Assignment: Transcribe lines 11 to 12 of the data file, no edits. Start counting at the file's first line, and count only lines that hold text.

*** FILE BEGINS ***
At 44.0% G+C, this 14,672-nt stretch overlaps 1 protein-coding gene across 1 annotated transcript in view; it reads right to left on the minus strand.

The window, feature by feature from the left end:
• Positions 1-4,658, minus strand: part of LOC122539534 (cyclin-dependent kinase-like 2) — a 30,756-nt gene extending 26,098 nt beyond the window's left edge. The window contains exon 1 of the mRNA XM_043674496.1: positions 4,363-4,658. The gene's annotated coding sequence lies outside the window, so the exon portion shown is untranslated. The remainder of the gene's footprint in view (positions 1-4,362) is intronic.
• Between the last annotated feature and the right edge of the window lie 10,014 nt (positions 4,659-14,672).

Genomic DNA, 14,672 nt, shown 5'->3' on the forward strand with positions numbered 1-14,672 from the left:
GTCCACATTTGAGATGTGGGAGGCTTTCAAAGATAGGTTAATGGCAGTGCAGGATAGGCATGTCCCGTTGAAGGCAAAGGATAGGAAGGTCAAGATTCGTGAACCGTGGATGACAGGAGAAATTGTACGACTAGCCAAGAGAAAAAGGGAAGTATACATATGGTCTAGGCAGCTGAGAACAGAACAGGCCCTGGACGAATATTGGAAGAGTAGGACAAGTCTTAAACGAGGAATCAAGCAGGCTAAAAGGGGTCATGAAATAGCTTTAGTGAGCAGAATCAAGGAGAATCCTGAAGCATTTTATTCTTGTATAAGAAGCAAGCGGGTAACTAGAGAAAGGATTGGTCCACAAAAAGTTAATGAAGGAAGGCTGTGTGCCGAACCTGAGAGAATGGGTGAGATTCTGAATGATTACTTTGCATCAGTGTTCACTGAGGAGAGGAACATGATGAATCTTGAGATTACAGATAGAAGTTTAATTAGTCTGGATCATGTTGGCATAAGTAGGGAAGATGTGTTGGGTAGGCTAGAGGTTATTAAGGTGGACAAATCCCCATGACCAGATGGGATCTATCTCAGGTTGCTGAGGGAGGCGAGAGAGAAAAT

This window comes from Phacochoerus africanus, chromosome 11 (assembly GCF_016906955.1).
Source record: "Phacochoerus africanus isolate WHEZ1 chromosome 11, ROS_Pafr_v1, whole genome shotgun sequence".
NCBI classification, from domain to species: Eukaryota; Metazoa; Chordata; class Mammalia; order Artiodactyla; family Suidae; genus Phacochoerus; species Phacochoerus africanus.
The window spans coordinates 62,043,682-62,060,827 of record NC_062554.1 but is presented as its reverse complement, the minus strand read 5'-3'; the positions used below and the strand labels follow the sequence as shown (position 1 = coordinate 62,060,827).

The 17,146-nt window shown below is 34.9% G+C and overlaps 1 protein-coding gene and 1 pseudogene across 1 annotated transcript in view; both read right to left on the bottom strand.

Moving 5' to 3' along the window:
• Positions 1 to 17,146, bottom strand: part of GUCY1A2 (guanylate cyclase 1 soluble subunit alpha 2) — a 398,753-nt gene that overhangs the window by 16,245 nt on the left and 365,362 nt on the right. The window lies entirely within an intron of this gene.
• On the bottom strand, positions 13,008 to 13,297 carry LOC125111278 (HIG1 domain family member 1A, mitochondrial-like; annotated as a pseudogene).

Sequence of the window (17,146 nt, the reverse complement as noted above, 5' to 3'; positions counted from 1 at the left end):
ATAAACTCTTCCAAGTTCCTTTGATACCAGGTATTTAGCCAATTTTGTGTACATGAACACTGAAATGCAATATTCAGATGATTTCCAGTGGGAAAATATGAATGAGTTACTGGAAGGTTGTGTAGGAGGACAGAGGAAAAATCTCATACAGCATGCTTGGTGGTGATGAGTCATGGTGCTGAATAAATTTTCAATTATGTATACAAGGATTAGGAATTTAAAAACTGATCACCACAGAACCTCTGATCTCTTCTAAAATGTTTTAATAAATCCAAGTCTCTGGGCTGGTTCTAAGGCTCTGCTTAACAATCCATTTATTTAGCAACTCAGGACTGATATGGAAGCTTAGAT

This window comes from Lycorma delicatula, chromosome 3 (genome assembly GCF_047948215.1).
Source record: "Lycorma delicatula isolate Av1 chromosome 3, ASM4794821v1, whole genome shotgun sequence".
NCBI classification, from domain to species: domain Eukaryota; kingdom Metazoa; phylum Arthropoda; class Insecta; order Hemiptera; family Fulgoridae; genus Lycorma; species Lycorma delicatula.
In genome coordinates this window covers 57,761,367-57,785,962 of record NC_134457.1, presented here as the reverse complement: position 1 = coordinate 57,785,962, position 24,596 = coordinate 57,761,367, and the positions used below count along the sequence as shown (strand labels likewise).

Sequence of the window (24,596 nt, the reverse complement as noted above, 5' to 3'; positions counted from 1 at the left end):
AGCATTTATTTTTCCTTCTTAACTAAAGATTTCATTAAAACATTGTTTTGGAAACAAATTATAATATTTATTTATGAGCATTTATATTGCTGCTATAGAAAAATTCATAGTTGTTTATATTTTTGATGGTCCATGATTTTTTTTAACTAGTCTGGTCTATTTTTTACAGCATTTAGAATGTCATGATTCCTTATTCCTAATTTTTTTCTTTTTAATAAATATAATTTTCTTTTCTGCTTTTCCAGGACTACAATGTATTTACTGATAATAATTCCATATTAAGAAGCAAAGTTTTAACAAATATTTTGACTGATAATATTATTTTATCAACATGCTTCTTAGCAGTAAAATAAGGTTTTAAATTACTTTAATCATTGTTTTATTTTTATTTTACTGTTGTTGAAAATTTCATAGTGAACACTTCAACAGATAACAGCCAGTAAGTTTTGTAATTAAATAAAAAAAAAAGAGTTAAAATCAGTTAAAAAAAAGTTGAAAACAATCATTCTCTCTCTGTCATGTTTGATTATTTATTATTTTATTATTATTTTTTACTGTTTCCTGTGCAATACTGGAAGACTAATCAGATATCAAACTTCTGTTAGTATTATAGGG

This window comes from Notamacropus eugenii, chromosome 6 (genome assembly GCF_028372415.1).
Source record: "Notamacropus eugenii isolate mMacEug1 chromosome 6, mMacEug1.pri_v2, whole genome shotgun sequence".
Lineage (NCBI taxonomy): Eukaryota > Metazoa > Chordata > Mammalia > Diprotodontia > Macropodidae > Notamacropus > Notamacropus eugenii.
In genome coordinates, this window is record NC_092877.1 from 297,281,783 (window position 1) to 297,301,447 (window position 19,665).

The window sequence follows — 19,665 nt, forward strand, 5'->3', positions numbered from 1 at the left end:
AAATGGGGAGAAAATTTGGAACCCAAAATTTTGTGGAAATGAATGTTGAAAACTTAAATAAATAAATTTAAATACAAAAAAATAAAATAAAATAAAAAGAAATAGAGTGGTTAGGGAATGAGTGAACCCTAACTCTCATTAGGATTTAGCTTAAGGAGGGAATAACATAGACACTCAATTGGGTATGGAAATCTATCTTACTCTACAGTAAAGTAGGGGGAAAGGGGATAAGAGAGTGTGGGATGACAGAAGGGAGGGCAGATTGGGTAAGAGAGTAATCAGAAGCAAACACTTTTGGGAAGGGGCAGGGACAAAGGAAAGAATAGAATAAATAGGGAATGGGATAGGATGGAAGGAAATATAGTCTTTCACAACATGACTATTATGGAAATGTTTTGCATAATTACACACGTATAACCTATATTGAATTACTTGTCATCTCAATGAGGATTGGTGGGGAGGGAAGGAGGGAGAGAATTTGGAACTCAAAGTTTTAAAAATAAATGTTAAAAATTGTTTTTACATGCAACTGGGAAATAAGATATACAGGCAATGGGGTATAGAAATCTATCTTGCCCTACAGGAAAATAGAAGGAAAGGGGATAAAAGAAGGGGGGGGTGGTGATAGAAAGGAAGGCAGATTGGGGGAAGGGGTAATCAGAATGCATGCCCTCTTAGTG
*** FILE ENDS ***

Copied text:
The 17,146-nt window shown below is 34.9% G+C and overlaps 1 protein-coding gene and 1 pseudogene across 1 annotated transcript in view; both read right to left on the bottom strand.

Moving 5' to 3' along the window: